Dilhan Eryurt: why a Google Doodle is celebrating the Turkish astrophysicist who changed how we understand the Sun
Her studies influenced the course of the scientific and engineering research aims of space flights
Today's Google Doodle celebrates Dilhan Eryurt, a Turkish astrophysicist who played a huge role in the way we understand how the Sun was formed.
But who was she, what were some of her notable achievements, and why has Google chosen today to honour her?
Here's everything you need to know.
Who was Dilhan Eryurt?
Born in 1926 in İzmir - Turkey's third most populous city - Prof. Dr. Dilhan Eryurt grew up across the country, first moving to Istanbul with her family, and then on to Turkey's second city, Ankara, a few years later.
After developing an interest in mathematics in high school, Eryurt enrolled in the Istanbul University Department of Mathematics and Astronomy, and upon graduation, was assigned to open an Astronomy Department at Ankara University.
She relocated to the US to continue her graduate studies at the University of Michigan, and while there completed her doctorate at the Ankara University Department of Astrophysics, becoming Associate Professor.
From 1961, Eryurt held a position at NASA's Goddard Space Flight Centre, her appointment extra notable for the fact she was the only female astronomer working at the institution at the time.
What did she study?
Eryurt's work at Goddard revealed some facts about the Sun that were not yet understood.
For instance, she observed that the brightness of the Sun had not increased - it had in fact decreased - since its formation 4.5 billion years ago, revealing that our nearest star was much brighter and warmer in the past.
Her studies influenced the course of the scientific and engineering research aims of space flights - a new and uncharted territory at the time.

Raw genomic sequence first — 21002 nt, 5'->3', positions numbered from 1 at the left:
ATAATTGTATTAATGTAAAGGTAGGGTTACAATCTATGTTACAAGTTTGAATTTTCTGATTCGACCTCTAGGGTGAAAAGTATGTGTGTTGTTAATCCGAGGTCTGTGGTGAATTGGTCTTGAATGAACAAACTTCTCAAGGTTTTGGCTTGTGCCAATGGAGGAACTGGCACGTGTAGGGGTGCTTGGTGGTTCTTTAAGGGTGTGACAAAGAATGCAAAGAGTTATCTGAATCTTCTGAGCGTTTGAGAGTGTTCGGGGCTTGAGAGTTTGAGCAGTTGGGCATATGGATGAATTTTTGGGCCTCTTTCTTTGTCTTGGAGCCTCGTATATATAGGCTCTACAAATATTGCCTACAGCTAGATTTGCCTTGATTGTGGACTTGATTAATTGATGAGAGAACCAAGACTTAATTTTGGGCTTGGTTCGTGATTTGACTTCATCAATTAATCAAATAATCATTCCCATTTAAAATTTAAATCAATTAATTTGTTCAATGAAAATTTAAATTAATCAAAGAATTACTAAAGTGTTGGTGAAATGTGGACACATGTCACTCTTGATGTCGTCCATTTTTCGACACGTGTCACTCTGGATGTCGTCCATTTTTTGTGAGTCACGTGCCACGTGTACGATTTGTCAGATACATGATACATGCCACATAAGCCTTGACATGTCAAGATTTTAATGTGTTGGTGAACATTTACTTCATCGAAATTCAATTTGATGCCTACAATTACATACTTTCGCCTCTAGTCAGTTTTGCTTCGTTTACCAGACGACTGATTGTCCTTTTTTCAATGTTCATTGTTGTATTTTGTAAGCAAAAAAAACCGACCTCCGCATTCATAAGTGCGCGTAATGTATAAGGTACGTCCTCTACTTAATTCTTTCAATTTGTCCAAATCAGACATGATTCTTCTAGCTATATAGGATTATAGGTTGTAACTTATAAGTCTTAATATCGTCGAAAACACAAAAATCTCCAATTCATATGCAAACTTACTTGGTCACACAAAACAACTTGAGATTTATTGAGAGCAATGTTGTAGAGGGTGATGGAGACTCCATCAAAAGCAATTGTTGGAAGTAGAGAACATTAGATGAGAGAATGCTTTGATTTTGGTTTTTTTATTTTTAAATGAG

In 1969 she was awarded the Apollo Achievement Award for contributions to the Apollo 11 mission. Today (20 July) marks 51 years since Buzz Aldrin, Neil Armstrong and Michael Collins landed and walked on the moon.
Aldrin and Armstrong spent a total of 21 hours and 36 minutes on the moon, but the Apollo 11 mission itself lasted a total of eight days, three hours, 18 min, and 35 seconds.
This is likely the reason Google have chosen today to celebrate Eryurt's life; her research provided NASA engineers with crucial information for modelling solar impact on the lunar environment
She later moved on to work at the California University, where she studied the formation and development of Main Sequence stars - a continuous band of stars that appear on plots of stellar colour versus brightness.
What else did she do?
Throughout her long and successful career, Eryurt became an award-winning astronomer, picking up all sorts of nods for her contributions and work.
Other notable achievements of hers include the organising of Turkey's first National Astronomy Congress in 1968, and the establishment of the Astrophysics Department at the Middle East Technical University.
She retired in 1993 after a long career, and sadly died in September 2012 at the age of 85, suffering a heart attack in Ankara.